Artist: Louise Patricia Crane | Album: Deep Blue | Genre: Progressive rock, Art-pop, Psychedelic rock | Year: 2020
From: UK | Label: Peculiar Doll Records
For fans of: Kate Bush, ‘80s and later King Crimson, Pink Floyd
I’ve been indulging in the lighter side of progressive rock lately. I’ve got a big backlog of black and death metal I need to cover, but progressive folk and art-pop have been scratching my musical itches lately. While not strictly a pop album by any means, Louise Patricia Crane’s solo debut, Deep Blue, draws heavily from acts like The Cocteau Twins and Kate Bush. The music is rife with psychedelic Pink Floyd-isms, and folk influences are liberally scattered throughout this record. King Crimson guitarist and vocalist Jakko Jakszyk was recruited for this project, and his distinct playing style and backing vocals augment the music.
“Deity” is a strong opener and features some of the most obvious Kate Bush allusions. The introductory guitar line has a lovely late-‘60s jangle to it, and the chorus is distinctive and catchy. Jakszyk’s expansive guitar and the steady, groovy basswork give this track a soaring feeling. In contrast, “Snake Oil” begins with a pounding tribal rhythm and wispy flute. Crane’s multilayered vocals lend a creepy aura, and the verse’s main melody is a variation on the chorus of “Deity”. The distinct use of percussion and flute make this track reminiscent of some of Peter Gabriel’s solo work.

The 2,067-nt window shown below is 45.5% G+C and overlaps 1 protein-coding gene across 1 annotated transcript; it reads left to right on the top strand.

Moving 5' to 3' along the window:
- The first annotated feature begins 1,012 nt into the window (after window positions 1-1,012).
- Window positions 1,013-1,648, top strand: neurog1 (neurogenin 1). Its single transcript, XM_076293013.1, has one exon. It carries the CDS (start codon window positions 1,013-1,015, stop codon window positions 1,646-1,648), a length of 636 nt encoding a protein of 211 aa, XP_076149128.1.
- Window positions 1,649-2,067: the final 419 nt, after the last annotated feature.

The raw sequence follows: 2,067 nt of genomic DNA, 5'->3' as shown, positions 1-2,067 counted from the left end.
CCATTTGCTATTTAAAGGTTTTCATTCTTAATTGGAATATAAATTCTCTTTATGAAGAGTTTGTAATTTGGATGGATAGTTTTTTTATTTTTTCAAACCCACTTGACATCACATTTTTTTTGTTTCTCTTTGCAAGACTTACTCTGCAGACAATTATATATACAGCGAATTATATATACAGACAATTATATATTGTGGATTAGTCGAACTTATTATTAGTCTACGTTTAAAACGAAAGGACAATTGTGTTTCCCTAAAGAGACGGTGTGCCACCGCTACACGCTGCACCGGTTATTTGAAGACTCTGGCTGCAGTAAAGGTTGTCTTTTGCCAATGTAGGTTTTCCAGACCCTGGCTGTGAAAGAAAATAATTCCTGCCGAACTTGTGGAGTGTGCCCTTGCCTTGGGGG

Drawing influences from Gilmour-era Pink Floyd, “Painted World” is a slower song with obvious folk motifs, including bits Celtic violin in the chorus. The tempo remains slower on “Cascading”, though new wave and ‘80s baroque pop are the primary influences here. This is one of few moments on the album where a song overstays its welcome, but there are good ideas here, nonetheless.
Deep Blue’s title track is a downbeat piece that features piano, strings, and Crane’s haunting vocals. From its plain opening, this song builds to a downright-cinematic conclusion. “Ophelia” is a dramatic ballad that sounds like a midway point between Jethro Tull and Genesis’s variations on folky prog with a flute. Its spooky midsection eventually gives way to a powerful guitar solo.
Church bells open “Isolde”, and this song’s quiet first two minutes explode into a striking wall of wordless vocals, echoing guitar, and thundering bass. The closing “The Eve of the Hunter” features more sharp quiet-loud contrasts, and the marching rhythm and looming guitars lend a menacing feel. This song is the perfect encapsulation of all this album’s strengths.
Deep Blue features an engaging synthesis of progressive songwriting and instrumentation, along with many of the aesthetic trappings of ‘80s art pop. The spacy, psychedelic textures support the dreamlike atmosphere on many of the tracks. This record has a beautiful, lush feel to it, and Crane managed to assemble a brilliant crew to back her up.